Popular Woodworking 2001-10 № 124, страница 4
Woodworking tool manufacturing is
Now that Taiwanese woodworking tools are accepted by U.S. woodworkers, manufacturing is moving again. This time, to mainland China. What will this mean for American consumers?
If you're not in the habit of checking labels on your new tools and machinery purchases, you might be surprised to learn that "Made in China" is showing up a lot more frequently these days. Don't make the mistake and think this means the product was made in the Republic of Taiwan, the island country off the coast of mainland China.
With increasing frequency, products once made in Taiwan are now being manufactured in China. What can we expect from such a shift? Will quality suffer? What about prices? Just who is having woodworking equipment made in China now? And why would manufacturers make such a huge change just when their products have finally won broad acceptance with U.S. woodworkers?
Importers and manufacturers of Taiwan-made woodworking equipment have worked hard during the past 15 years for respect in the mar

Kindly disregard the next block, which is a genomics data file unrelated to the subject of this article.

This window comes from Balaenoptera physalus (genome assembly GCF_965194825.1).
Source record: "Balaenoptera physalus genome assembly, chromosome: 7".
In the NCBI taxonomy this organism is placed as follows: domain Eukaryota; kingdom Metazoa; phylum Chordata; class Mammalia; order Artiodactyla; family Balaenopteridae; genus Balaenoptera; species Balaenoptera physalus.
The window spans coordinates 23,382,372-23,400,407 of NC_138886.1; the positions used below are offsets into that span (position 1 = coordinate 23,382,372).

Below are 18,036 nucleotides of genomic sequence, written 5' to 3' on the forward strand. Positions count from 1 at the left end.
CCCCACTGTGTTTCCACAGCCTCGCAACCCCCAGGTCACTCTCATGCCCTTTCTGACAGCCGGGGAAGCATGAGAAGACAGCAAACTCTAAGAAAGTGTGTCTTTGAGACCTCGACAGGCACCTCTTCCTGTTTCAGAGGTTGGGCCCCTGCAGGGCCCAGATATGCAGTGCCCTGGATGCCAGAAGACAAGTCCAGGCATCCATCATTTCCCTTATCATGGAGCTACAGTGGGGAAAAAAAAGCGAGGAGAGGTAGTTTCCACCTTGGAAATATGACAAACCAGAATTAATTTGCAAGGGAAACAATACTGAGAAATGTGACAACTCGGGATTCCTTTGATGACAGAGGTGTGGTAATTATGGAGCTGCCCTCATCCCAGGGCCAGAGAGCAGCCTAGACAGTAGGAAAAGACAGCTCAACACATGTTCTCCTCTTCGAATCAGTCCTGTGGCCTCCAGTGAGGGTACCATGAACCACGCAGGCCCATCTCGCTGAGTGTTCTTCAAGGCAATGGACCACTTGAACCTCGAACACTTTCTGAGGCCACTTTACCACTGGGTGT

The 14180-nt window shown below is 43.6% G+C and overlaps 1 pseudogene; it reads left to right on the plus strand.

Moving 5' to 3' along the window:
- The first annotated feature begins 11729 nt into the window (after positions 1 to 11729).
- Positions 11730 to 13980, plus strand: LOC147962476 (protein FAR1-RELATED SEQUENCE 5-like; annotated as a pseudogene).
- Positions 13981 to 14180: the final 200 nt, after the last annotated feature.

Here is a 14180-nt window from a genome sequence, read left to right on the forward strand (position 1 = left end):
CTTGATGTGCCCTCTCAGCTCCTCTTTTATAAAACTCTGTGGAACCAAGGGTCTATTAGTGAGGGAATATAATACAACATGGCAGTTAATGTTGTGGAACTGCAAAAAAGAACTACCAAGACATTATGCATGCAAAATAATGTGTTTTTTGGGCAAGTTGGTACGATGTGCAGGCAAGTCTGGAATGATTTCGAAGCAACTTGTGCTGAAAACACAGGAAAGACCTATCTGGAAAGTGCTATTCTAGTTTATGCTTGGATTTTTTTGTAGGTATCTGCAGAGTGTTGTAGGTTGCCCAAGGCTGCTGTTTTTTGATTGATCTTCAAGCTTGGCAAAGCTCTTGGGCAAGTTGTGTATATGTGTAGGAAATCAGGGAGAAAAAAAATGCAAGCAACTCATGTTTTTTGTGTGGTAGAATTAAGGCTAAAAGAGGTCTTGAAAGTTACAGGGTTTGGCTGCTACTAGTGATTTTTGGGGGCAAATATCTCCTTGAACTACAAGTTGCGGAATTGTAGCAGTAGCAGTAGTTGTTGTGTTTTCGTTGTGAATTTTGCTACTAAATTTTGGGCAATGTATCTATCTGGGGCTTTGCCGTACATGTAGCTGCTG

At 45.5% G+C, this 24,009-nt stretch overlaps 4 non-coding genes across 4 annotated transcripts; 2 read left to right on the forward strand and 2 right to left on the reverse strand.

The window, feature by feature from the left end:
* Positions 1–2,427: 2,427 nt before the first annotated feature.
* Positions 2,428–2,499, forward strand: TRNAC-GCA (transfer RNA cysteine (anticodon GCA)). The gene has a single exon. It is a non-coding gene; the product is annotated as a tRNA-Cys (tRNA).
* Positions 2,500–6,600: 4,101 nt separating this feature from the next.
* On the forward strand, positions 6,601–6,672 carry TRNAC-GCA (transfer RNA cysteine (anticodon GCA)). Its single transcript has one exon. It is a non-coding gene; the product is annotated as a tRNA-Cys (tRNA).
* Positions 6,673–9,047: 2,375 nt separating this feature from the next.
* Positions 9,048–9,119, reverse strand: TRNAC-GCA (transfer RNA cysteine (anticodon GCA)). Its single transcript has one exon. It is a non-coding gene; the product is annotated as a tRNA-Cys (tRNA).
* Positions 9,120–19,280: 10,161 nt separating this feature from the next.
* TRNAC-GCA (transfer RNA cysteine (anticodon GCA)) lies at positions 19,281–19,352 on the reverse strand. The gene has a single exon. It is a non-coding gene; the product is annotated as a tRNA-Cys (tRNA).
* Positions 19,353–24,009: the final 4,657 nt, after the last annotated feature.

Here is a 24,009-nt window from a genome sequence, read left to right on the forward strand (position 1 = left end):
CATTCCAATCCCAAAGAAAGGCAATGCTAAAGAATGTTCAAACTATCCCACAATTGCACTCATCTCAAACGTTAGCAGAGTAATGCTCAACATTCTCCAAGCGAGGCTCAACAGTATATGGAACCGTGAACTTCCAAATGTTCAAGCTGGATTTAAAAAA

ketplace. Whether the bad rap "Made in Taiwan" was deserved in the early days is not only debatable but, like most issues, a lot more complicated than consumers imagine.
From the first days that Taiwanese equipment began arriving in our ports, there were real quality differences among the various importers. Quality differences still exist and can vary on what may seem to be the same product coming from the same manufacturing plant. But it's fair to say now that overseas manufacturers are producing millions and millions of dollars in good-quality woodworking equipment. Some of it's made by companies that import their entire line from Taiwan; some of it's made for venerable names who once
by Steve Shanesy
Contact Steve at 513-531-2690 ext. 238 or SteveS@FWPubs.com.
built exclusively in the United States and now import some products. Either way, the American woodworker is reaping a huge benefit from these imported tools.
As woodworkers, we groan regularly at constant price increases for lumber. But when it comes to tools and equipment, particularly machines from Taiwan, we don't stop to think what a bargain they are. A case in point: I bought my first table saw, a Delta/Rockwell model 10 contractor saw, in 1981. I added long guide bars for the fence and casters and paid just over $850. What's that saw cost today? Equipped with a Biesemeyer fence, just over $850. Essentially, it's the same saw with a far superior fence.
Just for fun, I went to a web site that allows you to calculate the cost my table saw in 1981 and then adjust it for 20 years of inflation. Today, my $850 saw should cost $1,833.
10 Popular Woodworking October 2001